From the Get It! Guide: Julie Osburne traveled the country as a busker — exchanging goods and skills with those she met. That gave her the idea to found the sharing economy website, Exchange Tree.
Despite efforts to tweak the store model and cut costs, new competition in the past year from national brands like Trader Joe’s and Whole Foods made it nearly impossible for Katuah Market to compete, says owner John Swann.
Perhaps not surprisingly, topics of discussion mirrored the diverse mix of folks who came together for the daylong event at A-B Tech’s Enka campus: small-business owners, investors, employees and assorted individuals with an interest in collective prosperity.
From the Get It! Guide: Whichever way employers define “sustainable,” incorporating the effort into the workplace requires creative thought and effort.
Longtime downtown favorite Laurey’s Café is closing effective immediately.
From the Get It! Guide: For a business to succeed long term, it has to factor in supply and demand, market trends, technology and, according to one of Asheville’s newest ventures, climate change. The Collider calculates climate change data to present trend predictions as an asset for businesses new and old.
Local bartenders to square off during Bar Wars AVL, French Broad Food Co-op seeks community input on expansion plans, the Mills River Farmers Market lines up new vendors and the Barefoot Wine founders to offer business advice at UNC Asheville workshops.
Asheville’s inaugural Bringing it Home economic conference aims to break new ground, and so does Xpress with its community-based approach to covering the event via tweets by both journalists and attendees at the conference.
From the Get It! Guide: Alternative energy has long been considered a fringe service provider. But with efficient and affordable advances in technology, juicy state and federal tax incentives and the ability to keep both jobs and cash local, proponents say its time to consider alternative energy a serious plan for the future.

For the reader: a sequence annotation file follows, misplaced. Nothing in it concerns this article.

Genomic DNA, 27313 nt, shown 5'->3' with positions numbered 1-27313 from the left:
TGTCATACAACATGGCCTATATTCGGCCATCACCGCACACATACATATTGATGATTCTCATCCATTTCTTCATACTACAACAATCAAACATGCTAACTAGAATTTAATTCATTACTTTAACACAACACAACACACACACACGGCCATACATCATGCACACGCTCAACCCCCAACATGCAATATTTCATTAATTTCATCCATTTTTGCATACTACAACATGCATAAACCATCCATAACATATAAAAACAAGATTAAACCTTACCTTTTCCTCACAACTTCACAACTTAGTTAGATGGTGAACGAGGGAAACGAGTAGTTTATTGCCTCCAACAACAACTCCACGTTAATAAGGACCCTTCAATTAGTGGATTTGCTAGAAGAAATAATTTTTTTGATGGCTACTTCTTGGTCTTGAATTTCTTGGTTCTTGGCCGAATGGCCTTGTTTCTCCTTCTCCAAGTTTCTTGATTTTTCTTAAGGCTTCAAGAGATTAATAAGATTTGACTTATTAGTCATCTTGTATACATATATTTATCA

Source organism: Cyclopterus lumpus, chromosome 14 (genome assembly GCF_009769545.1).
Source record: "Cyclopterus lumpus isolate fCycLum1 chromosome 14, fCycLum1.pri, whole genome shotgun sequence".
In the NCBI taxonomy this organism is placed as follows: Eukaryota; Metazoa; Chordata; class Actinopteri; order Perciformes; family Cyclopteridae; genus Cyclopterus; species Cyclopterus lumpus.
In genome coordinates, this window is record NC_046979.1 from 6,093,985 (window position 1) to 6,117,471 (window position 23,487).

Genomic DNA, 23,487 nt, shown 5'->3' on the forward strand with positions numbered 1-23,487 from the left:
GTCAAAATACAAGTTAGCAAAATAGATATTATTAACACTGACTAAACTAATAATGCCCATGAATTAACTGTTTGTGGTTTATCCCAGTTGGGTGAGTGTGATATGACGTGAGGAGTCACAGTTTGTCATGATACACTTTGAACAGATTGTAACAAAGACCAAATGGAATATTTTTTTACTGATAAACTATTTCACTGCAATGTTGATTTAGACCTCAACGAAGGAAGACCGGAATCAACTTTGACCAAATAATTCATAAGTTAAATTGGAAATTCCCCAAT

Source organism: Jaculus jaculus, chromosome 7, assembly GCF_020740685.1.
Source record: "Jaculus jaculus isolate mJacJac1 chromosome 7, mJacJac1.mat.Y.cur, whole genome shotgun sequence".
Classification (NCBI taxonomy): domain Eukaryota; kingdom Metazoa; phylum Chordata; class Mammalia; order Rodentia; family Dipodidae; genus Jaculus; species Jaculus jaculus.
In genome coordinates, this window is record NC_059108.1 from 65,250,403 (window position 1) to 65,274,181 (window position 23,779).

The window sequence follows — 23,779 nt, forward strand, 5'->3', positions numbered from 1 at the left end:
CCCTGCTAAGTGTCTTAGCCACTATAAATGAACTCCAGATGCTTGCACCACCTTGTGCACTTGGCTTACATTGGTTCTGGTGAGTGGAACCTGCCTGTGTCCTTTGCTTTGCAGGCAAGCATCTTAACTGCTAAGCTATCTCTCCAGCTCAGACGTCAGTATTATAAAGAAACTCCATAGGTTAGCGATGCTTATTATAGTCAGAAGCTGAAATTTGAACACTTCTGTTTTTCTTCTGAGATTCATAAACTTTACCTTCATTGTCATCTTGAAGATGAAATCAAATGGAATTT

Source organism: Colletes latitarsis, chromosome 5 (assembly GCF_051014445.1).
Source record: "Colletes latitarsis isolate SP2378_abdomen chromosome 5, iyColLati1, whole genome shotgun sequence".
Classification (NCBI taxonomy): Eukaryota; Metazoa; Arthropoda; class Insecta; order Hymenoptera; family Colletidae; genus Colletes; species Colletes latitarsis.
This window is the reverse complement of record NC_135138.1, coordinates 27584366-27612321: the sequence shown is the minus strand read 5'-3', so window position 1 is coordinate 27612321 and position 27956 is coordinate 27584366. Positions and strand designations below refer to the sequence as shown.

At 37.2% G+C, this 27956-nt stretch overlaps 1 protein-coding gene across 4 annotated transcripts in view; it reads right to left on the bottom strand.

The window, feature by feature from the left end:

Information-technology industry group Meet the Geeks invites Asheville’s IT professionals to wander from their computer screens on Wednesday, March 25. The local nonprofit is holding its 10-year anniversary celebration at Scully’s that evening, from 5:30 p.m. until 8 p.m.
This Wednesday’s inaugural Bringing it Home economic conference aims to break new ground, and so does Xpress with its community-based approach to covering the event via tweets by both journalists and attendees at the conference.
From the Get It! Guide: While the national attention and popularity of Asheville’s restaurants has meant economic prosperity for some, the Asheville Sustainble Restaurant Workers say it often comes at the cost of inequality, low pay and unfair working conditions for the approximately 11,600 restaurant employees in the city.
Innovation Brewing in Sylva reveals its legal fight over conflicting language with a much bigger company — Bell’s Brewery in Kalamazoo, Michigan. The small Sylva brewer received nationwide support following the dispute, sparking both a petition and a GoFundMe page for the microbrewery’s legal fees. The petition has already reached 3,500 signatures.
On Monday, March 9, The News & Observer posted a story on Durham’s new living wage certification program — titled the Durham Living Wage Project, citing Asheville’s Just Economics as its model.
Accelerating Appalachia has chosen eight regional nature-based luminaries to participate in its 2015 cohort — Ecological Services Markets, Green River Picklers, Grow Journey, Harvest Moon Grille, Joseph Adams, ORB Technologies, River Island Apothecary and Smiling Hara Tempeh.
Xpress sat down with Jane Hatley, western regional director of Self-Help Credit Union, who says Asheville’s local economy stands out as a positive, entrepreneurial role model for economic development.
Hatley’s intersecting passions, which hinge on promoting local-mindedness and “the idea that all of us together form this economy,” led her to organize the Bringing It Home economic conference.
From Ed Whitfield’s keynote speech, “A Logical New Approach to Community Development,” to a panel on sources for local funding, there’s something for everyone at the March 18 Bringing It Home conference. Here’s a look at the main sessions and speakers.
All are invited to attend a new conference in Asheville, Bringing It Home: Building a Local Economy for Everyone. The event will be held Wednesday, March 18, from 8:30 a.m. to 5 p.m. at the Haynes Center at A-B Tech’s Enka campus.
The interactive forum will explore cutting-edge opportunities for strengthening Western North Carolina’s economy, making the oft-daunting topic of collective prosperity intelligible, applicable and, dare we say it, enjoyable for presenters and attendees alike.
The city’s local push has transformed from mere trend to full-fledged movement, a move that now seems natural, but how did local businesses get whipped into such a unified front?